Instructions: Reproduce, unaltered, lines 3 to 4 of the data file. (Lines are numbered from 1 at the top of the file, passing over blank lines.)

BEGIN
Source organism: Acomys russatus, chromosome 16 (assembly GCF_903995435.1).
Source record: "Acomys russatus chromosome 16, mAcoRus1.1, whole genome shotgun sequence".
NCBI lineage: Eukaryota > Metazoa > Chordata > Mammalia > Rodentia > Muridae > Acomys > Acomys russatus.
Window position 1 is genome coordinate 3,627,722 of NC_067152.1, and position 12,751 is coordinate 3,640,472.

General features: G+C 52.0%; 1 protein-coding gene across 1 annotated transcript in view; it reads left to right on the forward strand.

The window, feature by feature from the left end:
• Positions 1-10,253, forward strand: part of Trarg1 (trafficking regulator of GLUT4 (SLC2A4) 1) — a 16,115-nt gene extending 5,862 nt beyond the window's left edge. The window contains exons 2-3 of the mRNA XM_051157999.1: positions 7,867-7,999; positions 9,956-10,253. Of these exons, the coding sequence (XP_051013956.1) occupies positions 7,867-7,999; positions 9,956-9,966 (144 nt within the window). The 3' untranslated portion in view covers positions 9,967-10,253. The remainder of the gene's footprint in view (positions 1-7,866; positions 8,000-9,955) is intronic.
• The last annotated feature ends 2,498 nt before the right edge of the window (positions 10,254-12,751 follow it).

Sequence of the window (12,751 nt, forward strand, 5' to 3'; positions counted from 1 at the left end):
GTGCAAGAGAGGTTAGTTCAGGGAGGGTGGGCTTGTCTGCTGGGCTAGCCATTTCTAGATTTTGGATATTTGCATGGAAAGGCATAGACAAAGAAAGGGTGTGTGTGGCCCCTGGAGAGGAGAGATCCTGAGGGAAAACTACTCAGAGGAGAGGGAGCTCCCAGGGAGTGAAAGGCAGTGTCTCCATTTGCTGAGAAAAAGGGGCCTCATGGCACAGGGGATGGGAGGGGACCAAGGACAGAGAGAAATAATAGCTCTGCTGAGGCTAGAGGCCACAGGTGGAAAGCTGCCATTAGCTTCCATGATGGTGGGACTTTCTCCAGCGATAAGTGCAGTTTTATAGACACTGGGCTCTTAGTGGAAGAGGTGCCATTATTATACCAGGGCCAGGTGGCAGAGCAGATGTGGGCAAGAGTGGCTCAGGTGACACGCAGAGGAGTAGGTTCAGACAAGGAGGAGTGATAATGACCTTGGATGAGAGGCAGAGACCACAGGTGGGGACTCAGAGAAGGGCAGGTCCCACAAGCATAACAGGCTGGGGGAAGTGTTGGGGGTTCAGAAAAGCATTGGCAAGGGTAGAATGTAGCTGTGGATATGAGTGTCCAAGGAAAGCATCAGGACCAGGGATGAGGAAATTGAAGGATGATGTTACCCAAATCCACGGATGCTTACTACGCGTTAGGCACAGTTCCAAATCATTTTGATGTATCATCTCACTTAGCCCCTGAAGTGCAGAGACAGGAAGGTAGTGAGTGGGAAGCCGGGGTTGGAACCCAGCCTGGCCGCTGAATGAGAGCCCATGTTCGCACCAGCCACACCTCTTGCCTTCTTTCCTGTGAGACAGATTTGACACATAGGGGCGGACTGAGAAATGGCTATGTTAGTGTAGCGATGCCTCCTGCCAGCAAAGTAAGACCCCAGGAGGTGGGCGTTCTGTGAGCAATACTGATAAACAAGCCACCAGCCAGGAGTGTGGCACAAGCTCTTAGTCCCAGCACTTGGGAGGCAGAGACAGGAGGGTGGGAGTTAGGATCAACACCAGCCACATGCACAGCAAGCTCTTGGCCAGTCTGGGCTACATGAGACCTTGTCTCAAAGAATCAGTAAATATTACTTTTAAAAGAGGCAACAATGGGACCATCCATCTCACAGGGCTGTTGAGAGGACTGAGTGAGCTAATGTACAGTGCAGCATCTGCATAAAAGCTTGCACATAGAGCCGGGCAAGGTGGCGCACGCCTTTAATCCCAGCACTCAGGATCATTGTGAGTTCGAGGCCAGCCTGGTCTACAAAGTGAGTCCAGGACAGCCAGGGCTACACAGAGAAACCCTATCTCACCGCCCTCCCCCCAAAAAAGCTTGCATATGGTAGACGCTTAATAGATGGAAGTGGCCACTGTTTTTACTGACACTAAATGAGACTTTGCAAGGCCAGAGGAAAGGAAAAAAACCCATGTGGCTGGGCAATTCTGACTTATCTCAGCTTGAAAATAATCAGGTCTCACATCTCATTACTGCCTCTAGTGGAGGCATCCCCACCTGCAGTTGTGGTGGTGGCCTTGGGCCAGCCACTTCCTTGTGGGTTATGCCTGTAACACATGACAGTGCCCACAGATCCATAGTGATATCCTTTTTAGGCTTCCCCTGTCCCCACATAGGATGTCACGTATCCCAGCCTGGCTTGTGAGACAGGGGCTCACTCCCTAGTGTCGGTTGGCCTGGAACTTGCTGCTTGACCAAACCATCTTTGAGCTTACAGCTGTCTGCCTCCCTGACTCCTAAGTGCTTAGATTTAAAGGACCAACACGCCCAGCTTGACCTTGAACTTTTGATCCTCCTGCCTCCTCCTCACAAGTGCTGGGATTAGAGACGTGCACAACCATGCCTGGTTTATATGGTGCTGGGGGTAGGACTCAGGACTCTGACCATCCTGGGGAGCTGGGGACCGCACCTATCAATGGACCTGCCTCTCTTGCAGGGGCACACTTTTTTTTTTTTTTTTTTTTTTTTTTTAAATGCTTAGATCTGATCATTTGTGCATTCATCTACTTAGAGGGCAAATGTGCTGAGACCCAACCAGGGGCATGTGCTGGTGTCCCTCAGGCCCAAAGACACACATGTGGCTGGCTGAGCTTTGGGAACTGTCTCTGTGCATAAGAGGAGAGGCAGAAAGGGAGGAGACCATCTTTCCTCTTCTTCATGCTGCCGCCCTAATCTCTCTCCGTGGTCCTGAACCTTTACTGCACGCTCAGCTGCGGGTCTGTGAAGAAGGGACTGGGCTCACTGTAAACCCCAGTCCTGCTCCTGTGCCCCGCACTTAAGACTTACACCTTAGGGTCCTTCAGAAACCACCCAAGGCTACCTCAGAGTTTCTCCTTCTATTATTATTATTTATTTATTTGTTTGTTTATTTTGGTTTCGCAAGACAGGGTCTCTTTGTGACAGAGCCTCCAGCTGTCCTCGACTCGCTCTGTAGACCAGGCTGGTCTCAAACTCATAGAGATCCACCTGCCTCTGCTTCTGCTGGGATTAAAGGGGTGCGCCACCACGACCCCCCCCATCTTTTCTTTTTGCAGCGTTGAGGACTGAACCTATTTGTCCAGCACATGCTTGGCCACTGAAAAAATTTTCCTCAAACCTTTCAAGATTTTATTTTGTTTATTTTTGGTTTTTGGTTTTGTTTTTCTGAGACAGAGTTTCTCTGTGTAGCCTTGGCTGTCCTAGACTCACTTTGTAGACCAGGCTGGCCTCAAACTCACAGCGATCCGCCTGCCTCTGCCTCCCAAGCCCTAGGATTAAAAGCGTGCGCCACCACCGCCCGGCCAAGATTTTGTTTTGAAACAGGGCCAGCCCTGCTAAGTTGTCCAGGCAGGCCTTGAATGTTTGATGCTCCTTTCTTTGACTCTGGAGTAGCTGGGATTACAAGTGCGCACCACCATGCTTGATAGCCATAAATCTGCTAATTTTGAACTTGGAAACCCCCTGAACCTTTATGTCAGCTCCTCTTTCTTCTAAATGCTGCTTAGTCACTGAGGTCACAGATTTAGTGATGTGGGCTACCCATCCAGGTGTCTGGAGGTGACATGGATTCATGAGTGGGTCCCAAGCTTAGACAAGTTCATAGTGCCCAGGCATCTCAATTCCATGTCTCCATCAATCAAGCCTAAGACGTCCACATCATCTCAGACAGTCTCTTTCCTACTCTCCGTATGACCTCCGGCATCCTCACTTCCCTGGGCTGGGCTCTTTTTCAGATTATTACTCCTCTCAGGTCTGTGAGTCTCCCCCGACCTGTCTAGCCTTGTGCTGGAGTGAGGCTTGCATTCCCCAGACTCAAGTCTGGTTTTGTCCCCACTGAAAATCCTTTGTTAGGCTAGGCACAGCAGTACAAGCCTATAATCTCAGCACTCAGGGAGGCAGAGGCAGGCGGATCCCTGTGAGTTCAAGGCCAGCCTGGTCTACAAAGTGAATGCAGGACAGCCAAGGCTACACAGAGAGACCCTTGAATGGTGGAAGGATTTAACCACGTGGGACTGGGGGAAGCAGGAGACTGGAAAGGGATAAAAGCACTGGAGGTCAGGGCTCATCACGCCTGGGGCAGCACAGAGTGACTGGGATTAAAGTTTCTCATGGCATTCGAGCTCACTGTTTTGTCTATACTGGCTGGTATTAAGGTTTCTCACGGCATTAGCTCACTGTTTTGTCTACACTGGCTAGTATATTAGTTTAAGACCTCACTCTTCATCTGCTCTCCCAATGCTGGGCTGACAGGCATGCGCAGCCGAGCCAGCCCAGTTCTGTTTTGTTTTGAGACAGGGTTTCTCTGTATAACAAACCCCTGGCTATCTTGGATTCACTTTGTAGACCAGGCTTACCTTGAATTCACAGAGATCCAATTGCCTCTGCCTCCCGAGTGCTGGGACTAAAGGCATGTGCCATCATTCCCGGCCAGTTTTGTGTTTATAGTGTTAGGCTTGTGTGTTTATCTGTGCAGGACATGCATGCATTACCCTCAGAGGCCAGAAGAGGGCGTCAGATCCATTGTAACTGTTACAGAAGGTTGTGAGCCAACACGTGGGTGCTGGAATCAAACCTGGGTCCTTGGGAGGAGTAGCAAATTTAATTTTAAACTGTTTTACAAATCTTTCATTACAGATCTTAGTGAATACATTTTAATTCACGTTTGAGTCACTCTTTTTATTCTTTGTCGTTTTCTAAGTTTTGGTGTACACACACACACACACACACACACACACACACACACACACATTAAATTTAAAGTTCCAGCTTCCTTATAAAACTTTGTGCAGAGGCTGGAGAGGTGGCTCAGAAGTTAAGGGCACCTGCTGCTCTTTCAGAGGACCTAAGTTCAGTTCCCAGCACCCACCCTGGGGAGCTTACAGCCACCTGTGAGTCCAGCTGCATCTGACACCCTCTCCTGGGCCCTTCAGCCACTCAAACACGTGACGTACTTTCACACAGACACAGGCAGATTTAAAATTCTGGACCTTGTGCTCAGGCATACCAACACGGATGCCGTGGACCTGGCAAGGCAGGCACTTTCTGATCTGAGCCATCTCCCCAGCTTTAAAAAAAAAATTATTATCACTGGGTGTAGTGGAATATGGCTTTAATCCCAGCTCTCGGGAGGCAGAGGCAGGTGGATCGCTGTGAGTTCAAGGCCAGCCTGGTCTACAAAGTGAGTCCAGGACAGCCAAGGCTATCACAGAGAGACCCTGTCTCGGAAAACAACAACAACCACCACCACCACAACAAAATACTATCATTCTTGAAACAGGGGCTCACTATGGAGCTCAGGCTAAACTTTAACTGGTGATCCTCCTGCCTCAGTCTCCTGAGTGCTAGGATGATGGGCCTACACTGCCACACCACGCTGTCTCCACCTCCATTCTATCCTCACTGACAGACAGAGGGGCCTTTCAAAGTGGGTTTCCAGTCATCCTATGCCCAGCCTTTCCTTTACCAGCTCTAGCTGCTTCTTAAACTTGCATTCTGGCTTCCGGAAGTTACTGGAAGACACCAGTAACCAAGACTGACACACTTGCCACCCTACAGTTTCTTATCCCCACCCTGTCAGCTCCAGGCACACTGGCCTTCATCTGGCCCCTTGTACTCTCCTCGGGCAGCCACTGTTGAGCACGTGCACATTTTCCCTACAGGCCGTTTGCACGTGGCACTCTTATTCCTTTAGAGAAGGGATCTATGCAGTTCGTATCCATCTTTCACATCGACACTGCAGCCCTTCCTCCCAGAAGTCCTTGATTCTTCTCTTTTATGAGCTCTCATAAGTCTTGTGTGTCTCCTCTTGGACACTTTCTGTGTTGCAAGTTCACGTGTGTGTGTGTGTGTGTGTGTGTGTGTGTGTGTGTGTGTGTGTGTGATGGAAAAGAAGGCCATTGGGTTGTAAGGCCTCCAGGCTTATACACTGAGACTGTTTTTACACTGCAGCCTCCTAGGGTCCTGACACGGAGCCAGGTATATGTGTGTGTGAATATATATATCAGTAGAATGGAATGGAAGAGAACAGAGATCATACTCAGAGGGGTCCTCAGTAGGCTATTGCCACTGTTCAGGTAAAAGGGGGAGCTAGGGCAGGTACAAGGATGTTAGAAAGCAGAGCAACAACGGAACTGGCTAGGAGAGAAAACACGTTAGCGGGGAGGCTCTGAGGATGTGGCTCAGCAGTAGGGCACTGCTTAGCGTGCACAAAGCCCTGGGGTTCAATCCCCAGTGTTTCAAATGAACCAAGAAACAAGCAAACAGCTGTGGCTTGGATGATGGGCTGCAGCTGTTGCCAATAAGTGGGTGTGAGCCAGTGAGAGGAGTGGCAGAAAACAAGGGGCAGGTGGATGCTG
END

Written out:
NCBI lineage: Eukaryota > Metazoa > Chordata > Mammalia > Rodentia > Muridae > Acomys > Acomys russatus.
Window position 1 is genome coordinate 3,627,722 of NC_067152.1, and position 12,751 is coordinate 3,640,472.